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Better Than I Expected - 80%

The_CrY, October 21st, 2010

A new Halford album… what could we expect from the Metal God at this stage of his career? Would it be as heavy as his previous two solo efforts? Will it be as cheery as Winter Songs? Will he continue what he did on the latest Priest release? When “The Mower” was released I had almost lost hope for a decent album. It seemed obvious his voice was gone; the live performances were dreadful… how the hell could a next solo release from Rob Halford be any good?

Apparently, I was very mistaken about the Metal God. His voice is not gone; it’s just as good as it has been on a release like Painkiller. Only his high-pitched trademark screams are not as good as before, but hey the man gets older too and luckily there’s only one track with these screams and that would be “The Mower”, a track full of bland low e-picking and directionless screams. But apart from that, Rob Halford is absolutely not a has-been singer. He sounds so alive and fresh on here, at times you’d even forget he is close to 60 years old. At tracks like “Hell Razor” he even sings like he did in the 70s. Combine these fresh vocals with a very fresh sound of the instruments. Unlike on Crucible or Resurrection, the main focus is not a heavy guitar-sound. Made of Metal sounds very much like 80s Priest classics like Screaming for Vengeance or Defenders of the Faith. Tracks like “Speed of Sound” or “We Own the Night” might as well have been Priest classics. I think a lot of people who hear this album will feel this should have been the previous Judas Priest effort, and not Nostradamus, even though I really liked that one. This is also the first album to feature tracks that have been written entirely by Rob Halford. Mostly he co-writes them with his band mates. Talk about his band-mates, they are in great shape too. The album is full of inspiring riffs and terrific solos, especially on “Fire and Ice”.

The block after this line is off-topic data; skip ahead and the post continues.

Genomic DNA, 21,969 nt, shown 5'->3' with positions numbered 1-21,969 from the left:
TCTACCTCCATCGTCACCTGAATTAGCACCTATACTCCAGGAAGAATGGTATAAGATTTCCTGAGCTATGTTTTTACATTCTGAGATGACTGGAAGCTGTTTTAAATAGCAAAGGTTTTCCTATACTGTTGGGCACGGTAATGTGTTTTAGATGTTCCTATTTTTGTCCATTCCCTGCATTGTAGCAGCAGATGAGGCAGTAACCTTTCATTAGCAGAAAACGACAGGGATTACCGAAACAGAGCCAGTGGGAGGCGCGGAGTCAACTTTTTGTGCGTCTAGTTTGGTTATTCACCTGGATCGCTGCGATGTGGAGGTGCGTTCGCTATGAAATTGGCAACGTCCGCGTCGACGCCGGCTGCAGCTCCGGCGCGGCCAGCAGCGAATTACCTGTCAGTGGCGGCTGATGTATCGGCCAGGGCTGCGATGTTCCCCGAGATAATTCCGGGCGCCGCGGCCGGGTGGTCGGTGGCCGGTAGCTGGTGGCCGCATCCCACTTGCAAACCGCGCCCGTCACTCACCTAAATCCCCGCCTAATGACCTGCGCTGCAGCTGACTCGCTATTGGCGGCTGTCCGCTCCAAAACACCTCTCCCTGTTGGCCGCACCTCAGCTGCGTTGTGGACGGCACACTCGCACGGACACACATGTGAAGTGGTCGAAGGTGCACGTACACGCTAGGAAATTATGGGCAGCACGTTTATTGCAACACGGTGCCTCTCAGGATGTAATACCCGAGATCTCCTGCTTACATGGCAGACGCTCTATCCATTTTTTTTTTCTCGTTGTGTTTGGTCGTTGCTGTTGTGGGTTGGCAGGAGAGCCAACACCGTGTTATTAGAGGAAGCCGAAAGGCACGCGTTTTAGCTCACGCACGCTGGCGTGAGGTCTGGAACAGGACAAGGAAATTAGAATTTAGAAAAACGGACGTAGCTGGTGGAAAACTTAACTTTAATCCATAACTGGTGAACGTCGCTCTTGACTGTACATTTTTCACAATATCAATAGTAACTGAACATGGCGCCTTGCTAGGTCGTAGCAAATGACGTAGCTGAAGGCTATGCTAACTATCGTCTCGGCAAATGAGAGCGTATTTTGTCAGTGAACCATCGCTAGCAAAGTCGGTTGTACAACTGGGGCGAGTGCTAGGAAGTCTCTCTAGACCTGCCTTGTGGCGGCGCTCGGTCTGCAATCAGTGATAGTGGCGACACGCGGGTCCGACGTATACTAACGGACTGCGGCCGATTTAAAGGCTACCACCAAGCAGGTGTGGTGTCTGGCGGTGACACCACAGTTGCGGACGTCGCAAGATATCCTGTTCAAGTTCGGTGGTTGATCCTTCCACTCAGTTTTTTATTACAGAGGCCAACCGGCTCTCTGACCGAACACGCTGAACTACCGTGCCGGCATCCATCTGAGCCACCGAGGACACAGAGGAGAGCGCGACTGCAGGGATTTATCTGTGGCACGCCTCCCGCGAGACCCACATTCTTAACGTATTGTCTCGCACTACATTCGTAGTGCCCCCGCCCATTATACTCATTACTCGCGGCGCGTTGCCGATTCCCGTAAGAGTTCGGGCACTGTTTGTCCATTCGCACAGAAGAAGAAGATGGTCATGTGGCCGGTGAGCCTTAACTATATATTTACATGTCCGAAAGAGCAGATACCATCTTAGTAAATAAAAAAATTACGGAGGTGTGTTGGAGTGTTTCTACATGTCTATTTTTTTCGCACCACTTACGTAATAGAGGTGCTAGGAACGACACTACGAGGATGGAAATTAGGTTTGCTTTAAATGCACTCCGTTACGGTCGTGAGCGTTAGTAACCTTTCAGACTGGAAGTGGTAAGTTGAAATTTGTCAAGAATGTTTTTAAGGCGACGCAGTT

Unlike the previous solo efforts, this album does not begin with an in-the-face heavy killertrack, but with “Undisputed”, featuring lyrics about boxing, Halford presents us the intro to a more melodic release with still enough power to fill your veins with adrenaline. A track like “Fire and Ice” sounds like an Yngwie Malmsteen classic, probably due to the neoclassical riff combined with the epic vocal melodies at the chorus. The title track is quite a standard track with a four-chord chorus and monotonous verses, but later on we’ll be pleased with superb tracks like “Speed of Sound”, “Like There’s No Tomorrow” and “We Own the Night”. “Till The Day I Die” is a real stand-out track. It’s very bluesy and clearly shows Halford’s interest in the genre. With tracks like “Heartless” and “Hell Razor” the album collapses a little. These tracks suffer from less originality and have a ‘been-there-before’-feel to them. With “Thunder and Lightning” Halford gives us another epic with certainly one of the finest choruses on this release. “Twenty-Five Years” is the only ballad on the album. It lasts seven minutes and perhaps that is a little too long for this song, but then again, it’s a good track and a very personal song. With “Matador” we get another track about racing, but it has these very catchy melodies and even reminds me a bit of “Nostradamus” in the chorus. The final epic “I Know We Stand A Chance” could’ve been expanded upon, but it’s a good track and should’ve been the last track. “The Mower” closes the album, and surprisingly the song is a grower. It’s obviously the least interesting track of this release, but the quality of the album lifts this song up and makes me able to enjoy it even if only a little.

In short, Made of Metal is nothing like Resurrection or Crucible in terms of sound. It sounds a lot more like 80s Judas Priest with a dash of new Halford. Were you disappointed with Nostradamus? Do you want some more kickass old school metal? Then you’ve got to listen to this record, ‘cause it’s Made of Metal!

Strongest tracks: “Fire and Ice”, “Like There’s No Tomorrow”, “Till the Day I Die” and “Thunder and Lightning”.
Weakest tracks: “Heartless”, “Hell Razor” and “The Mower”.